Archaeologists Investigate Past Impact of Sea-Level Changes at Israeli Coastal Sites
- Doug Ramseey
- Doug Ramsey - email@example.com
- Doug Ramseey
A multinational team of archaeologists and scientists is reassessing the history of sea-level change in the Eastern Mediterranean based on underwater excavation and photogrammetry at sites on Israel’s Carmel coast.
The new findings, published today in the open-source journal PLOS ONE*, are based on archaeological constructions near Tel Dor dating back to the Middle Bronze Age roughly 3,800 years ago up to the end of the Roman period (1,800 years ago).
“Our observations and analysis of submerged buildings and infrastructure have allowed us to establish a more reliable relative sea level for the Carmel coast and Southern Levant,” said principal investigator Assaf Yasur-Landau, director of the University of Haifa’s Leon Recanati Institute for Maritime Studies. “Understanding sea-level change is critical because this coastline has been inhabited continuously for thousands of years.”
“This is the first study of sea levels in Israel which included new data on the critical historical periods of the Iron Age to the Hellenistic periods for which almost no data existed before,” explained co-author Dorit Sivan, a University of Haifa professor and pioneer of archaeological sea level research in Israel. Other institutions participating in the project included the University of California San Diego, University of Bologna, and Italy’s National Institute of Geophysics and Vulcanology.
The team found that Iron Age harbor structures at Dor remained at roughly the same elevation for 400 years when the relative sea level was roughly 2.5 meters below present levels. That period of stability began to change in the Hellenistic period, with sea level rising rapidly during the Hellenistic through the end of the Roman period approximately 1,800 years ago.
According to UC San Diego archaeologist Thomas E. Levy, a co-author on the new paper and co-director of the Scripps Center for Marine Archaeology (SCMA) in the Scripps Institution of Oceanography, the main social impact of sea-level rise is relocation and sometimes, forced migration. He points to the team’s December 2020 publication in PLOS ONE, which identified a mega-tsunami in the early Neolithic period. “The Carmel coastal wetland environment disappeared after the tsunami,” said Levy, a professor in the Department of Anthropology in UC San Diego’s Division of Social Sciences. “Neolithic villagers had been beautifully adapted to the coastal environment, but the Neolithic landscape was submerged by sea-level rise and the people were forced to move to higher ground away from the coastal plain.”
“The situation in the later periods covered by this new publication is much more nuanced, as Assaf has shown," added Levy, who also directs the Qualcomm Institute’s Center for Cyber-Archaeology and Sustainability at UC San Diego.
Historical and archaeological sources have revealed the decline and occasional disappearance of Hellenistic sites along the coast of Israel ca. 2nd century BCE, including at Yavneh Yam, Ashdod Yam, Straton’s Tower and Tel Taninim. The latest paper attributes this decline to the long period of rising sea levels. “All along the Israeli coast, Hellenistic harbors and anchorages would have been hampered in their activity, and artificial harbor installations would have ceased to serve their function, even if occasionally modified,” according to the study. “The economic setbacks and occupational gaps witnessed in the local coastal settlements starting in the 2nd century BCE may be connected to this phenomenon.”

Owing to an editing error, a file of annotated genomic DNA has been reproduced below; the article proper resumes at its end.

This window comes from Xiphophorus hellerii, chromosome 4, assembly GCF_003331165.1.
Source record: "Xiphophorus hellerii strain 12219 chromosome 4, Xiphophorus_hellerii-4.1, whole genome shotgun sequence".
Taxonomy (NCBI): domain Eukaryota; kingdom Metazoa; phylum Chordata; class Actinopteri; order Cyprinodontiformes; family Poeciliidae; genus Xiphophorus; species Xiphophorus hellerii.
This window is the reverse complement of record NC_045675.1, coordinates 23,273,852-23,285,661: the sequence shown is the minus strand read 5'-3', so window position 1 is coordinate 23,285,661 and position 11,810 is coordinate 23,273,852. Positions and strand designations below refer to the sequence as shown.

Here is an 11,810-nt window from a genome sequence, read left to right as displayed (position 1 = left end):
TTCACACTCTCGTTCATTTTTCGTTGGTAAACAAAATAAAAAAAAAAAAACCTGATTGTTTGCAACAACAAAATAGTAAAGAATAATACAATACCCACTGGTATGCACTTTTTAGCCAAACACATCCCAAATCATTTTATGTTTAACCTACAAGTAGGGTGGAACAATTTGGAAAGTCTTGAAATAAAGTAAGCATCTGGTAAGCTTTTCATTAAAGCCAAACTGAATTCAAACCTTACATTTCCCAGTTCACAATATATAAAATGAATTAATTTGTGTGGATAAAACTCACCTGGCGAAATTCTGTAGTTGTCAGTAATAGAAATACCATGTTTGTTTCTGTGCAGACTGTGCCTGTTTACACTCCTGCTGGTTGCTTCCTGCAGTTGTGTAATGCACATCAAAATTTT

The authors also note that at Akko-Ptolemais, “the large harbor installations built in the Hellenistic period were never replaced by a substantial Roman harbor.”
“The entire coastal Southern Levant appears to have put on hold all prospects for an improved maritime interface,” observed Yasur-Landau. “With the relics of earlier installations still protruding dysfunctionally out of the water, knowledge of the rising sea level and its rapid pace would have been widely available, serving as a painful reminder of past glory for such cities as Dor and Akko, and as a clear discouragement of investment in coastal facilities for the entire area.”
UC San Diego’s Levy points out, “In addition to underwater excavation, our team used photogrammetry, the science of precisely measuring objects from numerous sets of photographs that are then processed with computer programs to generate 3D images of the different sites. This relatively new technique helped us nail down and measure the rising sea level.”
Dor, the principal site investigated for the latest study, is located 21 km south of Haifa and 13 km north of Caesarea. It was settled in the Middle and Late Bronze Ages and remained inhabited through some 2,300 years until the end of the Roman period. “Dor’s rich settlement history as a coastal port site makes it an ideal case for a diachronic study of archaeological proxies for sea-level changes, providing examples of harbor and coastal installations dating from the Early Iron Age to the Roman period,” explained the University of Haifa’s Yasur-Landau.
Much of the newest data was gathered in 2018 during a joint expedition undertaken by UC San Diego and the University of Haifa with funding from the Koret Foundation.
* Yasur-Landau A, Shtienberg G, Gambash G, Spada G, Melini D, Arkin-Shalev E, et al. (2021) New relative sea-level (RSL) indications from the Eastern Mediterranean: Middle Bronze Age to the Roman period (~3800–1800 y BP) archaeological constructions at Dor, the Carmel coast, Israel. PLoS ONE 16(6): e0251870. https://doi.org/10.1371/journal.pone.0251870
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